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GALLERY: Guitar Heroes - Legendary Craftsmen from Italy to New York

Guitars from D’Angelico, D’Aquisto, Monteleone, and Italian craftsmen featured in The New York Metropolitan Museum of Art’s Guitar Heroes Exhibit. Photos courtesy the Metropolitan Museum of Art.

John DуAngelico, 1942
"John DуAngelico in his workshop at 40 Kenmare Street, New York, New York. DуAngelico began working in his uncleуs, Ralph Cianci, shop at age 9. He opened his own shop in 1932, the same year he built his first known archtop guitar. "

Bassist Sebastian Steinberg’s credits range from deep-cut avant-jazz to the highest levels of pop stardom.

The low-end groove-master—who’s worked with Soul Coughing, Fiona Apple, and Iron & Wine—shares some doses of wisdom.

Umpty-ump years ago, at the beginning of my music magazine career, I conducted my first ever interview. It was with bassist Sebastian Steinberg of Soul Coughing, and I was excited to be talking to half of the rhythm section powerhouse behind this avant-rock, sounds-like-nothing-else quartet.

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Steve Carr’s first amp build was a Fender Champ clone. It didn’t work on the first try. Luckily, that didn’t stop him.

Photo by Charles Odell

The North Carolina amp builder is famous for his circuit-blending soundboxes, like the Rambler, Sportsman, and Telstar. Here, he tells us how he got started and what keeps him pushing forward.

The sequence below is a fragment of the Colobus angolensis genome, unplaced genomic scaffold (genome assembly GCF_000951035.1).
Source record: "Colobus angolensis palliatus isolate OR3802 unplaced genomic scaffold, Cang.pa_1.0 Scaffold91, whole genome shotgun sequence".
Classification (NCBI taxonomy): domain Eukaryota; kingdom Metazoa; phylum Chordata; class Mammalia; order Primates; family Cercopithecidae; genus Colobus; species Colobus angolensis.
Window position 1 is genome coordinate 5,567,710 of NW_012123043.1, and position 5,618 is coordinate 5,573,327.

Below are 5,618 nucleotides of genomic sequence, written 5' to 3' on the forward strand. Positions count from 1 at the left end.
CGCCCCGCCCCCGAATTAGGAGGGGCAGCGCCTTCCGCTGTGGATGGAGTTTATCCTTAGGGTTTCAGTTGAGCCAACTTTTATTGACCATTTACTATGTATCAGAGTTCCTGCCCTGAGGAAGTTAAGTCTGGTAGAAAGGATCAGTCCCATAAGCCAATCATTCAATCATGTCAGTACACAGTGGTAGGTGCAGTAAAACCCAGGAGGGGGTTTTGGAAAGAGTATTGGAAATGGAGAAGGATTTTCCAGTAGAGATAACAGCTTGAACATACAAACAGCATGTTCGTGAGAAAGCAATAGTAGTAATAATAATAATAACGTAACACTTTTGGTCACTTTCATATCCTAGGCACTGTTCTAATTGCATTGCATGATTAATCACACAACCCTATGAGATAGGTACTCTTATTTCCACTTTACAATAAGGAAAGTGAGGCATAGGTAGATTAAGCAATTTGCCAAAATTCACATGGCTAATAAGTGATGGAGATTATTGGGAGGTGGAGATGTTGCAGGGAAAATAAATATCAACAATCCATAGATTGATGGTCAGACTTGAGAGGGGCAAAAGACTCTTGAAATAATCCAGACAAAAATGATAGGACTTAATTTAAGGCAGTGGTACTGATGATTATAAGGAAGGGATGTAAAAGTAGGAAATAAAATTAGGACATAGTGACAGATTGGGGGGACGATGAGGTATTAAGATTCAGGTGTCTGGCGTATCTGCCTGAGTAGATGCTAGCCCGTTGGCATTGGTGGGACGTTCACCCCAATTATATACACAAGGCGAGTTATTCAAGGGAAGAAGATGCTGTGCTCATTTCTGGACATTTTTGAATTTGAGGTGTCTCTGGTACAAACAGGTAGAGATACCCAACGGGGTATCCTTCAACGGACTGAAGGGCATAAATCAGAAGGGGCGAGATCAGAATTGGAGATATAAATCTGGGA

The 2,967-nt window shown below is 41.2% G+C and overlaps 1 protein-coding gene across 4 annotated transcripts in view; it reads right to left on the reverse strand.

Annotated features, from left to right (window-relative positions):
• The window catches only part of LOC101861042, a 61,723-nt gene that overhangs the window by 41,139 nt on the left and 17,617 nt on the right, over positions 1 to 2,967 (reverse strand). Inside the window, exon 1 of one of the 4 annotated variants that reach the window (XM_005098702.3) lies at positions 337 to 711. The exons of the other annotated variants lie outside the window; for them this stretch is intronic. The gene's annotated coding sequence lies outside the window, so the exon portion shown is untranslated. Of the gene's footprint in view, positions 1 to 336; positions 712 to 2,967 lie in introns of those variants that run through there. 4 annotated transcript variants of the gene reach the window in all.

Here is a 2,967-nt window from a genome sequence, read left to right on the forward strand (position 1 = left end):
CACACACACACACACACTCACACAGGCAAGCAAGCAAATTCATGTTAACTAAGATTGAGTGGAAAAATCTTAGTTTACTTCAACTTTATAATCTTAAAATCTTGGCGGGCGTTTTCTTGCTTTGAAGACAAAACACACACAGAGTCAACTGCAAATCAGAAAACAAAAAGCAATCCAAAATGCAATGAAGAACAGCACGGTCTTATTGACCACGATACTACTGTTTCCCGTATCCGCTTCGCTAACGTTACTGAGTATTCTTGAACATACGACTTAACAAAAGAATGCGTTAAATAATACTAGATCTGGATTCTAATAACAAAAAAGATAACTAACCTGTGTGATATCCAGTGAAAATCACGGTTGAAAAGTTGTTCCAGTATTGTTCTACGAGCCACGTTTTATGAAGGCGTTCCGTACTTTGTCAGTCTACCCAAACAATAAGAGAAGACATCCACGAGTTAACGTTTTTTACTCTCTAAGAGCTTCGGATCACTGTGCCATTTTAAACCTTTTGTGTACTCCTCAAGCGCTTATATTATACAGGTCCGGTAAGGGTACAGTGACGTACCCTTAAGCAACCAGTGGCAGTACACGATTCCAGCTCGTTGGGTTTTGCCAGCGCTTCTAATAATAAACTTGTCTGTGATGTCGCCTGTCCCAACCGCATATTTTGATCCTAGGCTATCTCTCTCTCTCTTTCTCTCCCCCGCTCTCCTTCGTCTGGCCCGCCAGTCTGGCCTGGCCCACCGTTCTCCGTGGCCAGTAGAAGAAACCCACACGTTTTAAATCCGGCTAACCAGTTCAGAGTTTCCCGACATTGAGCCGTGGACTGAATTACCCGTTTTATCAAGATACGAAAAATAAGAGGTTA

Steve Carr started building amps because he loved playing guitar. He and his friends cobbled together a band in Michigan City, Indiana, in high school in the mid-’70s, and the gear they played with seemed like a black box. In the pre-internet days, getting information on amp voicings and pickup magnets was difficult. Carr was fascinated, and always wanted to know what made things tick.

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Over the course of his long career, the Rush guitarist has shape-shifted through the classic rock universe. From mid-’70s hard rock through the band’s more progressive tendencies, into the beating heart of the ’80s, and finding a (relatively) leaner approach by the turn of the century, Lifeson—aka Lerxst—always found a new way to add space and dimension to Rush’s dense sound. Lifeson’s unique lead and rhythm playing has been celebrated with a range of signature gear that speaks to his broad sonic palette.

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Yungblud's first signature features a mahogany body, P-90 Pro pickup, and SlimTaper C profile neck.

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